Student Loan Reform Winds Up More Meager Than Proposed
The Washington Post has the best set of numbers on the impact of student loan reform, passed inside the reconciliation bill last night and expected to be approved by the Senate this week. The subsidies for private lenders and banks will still be cancelled, saving the federal government $61 billion over 10 years. But that number is a reduction from the $87 billion dollars expected earlier as a result of the reform, mainly because colleges have started prioritizing direct financial aid in advance of the bill’s passage. In addition, housing the bill inside the reconciliation sidecar meant that some money would get siphoned off for deficit reduction (to comply with reconciliation rules) and paying for the health care bill. So…
By ending the subsidies and effectively eliminating the middleman, the student loan bill would generate $61 billion in savings over 10 years, according to the nonpartisan Congressional Budget Office […]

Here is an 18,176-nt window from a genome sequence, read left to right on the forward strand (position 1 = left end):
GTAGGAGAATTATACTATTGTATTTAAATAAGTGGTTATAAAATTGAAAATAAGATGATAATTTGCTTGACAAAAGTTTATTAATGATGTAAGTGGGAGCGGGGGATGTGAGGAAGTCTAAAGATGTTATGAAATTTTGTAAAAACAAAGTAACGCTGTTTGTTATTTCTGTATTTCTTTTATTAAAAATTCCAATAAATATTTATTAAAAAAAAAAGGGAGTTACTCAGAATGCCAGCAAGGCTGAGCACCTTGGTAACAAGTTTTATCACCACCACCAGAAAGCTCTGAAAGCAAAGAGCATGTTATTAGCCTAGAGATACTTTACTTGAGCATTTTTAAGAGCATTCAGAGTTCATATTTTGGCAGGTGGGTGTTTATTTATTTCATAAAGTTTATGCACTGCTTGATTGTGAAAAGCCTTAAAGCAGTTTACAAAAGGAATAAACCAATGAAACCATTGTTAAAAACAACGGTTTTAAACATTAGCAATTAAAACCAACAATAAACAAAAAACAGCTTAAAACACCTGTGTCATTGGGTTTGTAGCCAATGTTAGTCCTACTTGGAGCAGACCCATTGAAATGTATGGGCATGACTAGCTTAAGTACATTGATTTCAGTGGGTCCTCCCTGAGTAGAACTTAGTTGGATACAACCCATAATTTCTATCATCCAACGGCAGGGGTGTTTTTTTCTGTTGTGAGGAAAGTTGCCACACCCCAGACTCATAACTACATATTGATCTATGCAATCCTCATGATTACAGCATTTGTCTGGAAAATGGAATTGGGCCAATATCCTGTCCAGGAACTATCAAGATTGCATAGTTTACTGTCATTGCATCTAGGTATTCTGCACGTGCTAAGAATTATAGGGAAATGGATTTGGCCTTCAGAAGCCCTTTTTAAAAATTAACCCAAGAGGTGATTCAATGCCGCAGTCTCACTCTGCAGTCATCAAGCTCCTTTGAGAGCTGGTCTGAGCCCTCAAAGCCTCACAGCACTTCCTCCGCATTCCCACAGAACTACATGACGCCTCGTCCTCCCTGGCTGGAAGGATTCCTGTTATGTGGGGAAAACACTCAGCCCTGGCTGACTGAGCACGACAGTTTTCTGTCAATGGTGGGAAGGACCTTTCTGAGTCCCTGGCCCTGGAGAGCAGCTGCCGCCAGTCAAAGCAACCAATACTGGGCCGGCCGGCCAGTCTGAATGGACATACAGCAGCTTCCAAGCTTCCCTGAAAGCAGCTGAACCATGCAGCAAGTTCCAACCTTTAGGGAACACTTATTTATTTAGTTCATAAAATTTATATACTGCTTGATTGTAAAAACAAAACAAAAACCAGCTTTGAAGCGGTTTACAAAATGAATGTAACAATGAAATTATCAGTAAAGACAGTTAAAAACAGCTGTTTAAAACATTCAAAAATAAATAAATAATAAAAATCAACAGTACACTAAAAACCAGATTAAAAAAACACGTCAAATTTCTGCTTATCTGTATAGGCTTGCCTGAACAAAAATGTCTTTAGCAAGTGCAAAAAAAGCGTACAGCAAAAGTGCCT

The amount directed at Pell grants would drop from $40 billion to $36 billion, and a portion of the smaller amount would go toward closing an unexpected shortfall in the grant program, oversubscribed because of the recession. The annual Pell grant would rise to $5,975 by 2017 from the current $5,550, and for the first time, it would be linked to the consumer price index. In the original House bill, the Pell target was $6,900.
Community colleges would get $2 billion, down from $10 billion in the original bill. More than $20 billion in initiatives for early education, K-12 school modernization and student loan interest-rate reduction would be eliminated. But a $2.6 billion investment in historically black colleges would survive. The new bill also includes a $1.5 billion initiative that would cap a borrower’s monthly loan payments at 10 percent of income, down from 15 percent.
Indexing Pell grants and getting those investments into community colleges and historically black colleges and universities is a progressive achievement. But the changeover from higher education to direct government lending sucked a healthy piece of the money out of the legislation, and the cockamamie way it had to passed did more damage.
Still, once the Senate passes the sidecar, over $40 billion dollars will flow directly to students instead of banks. I cannot quarrel with that.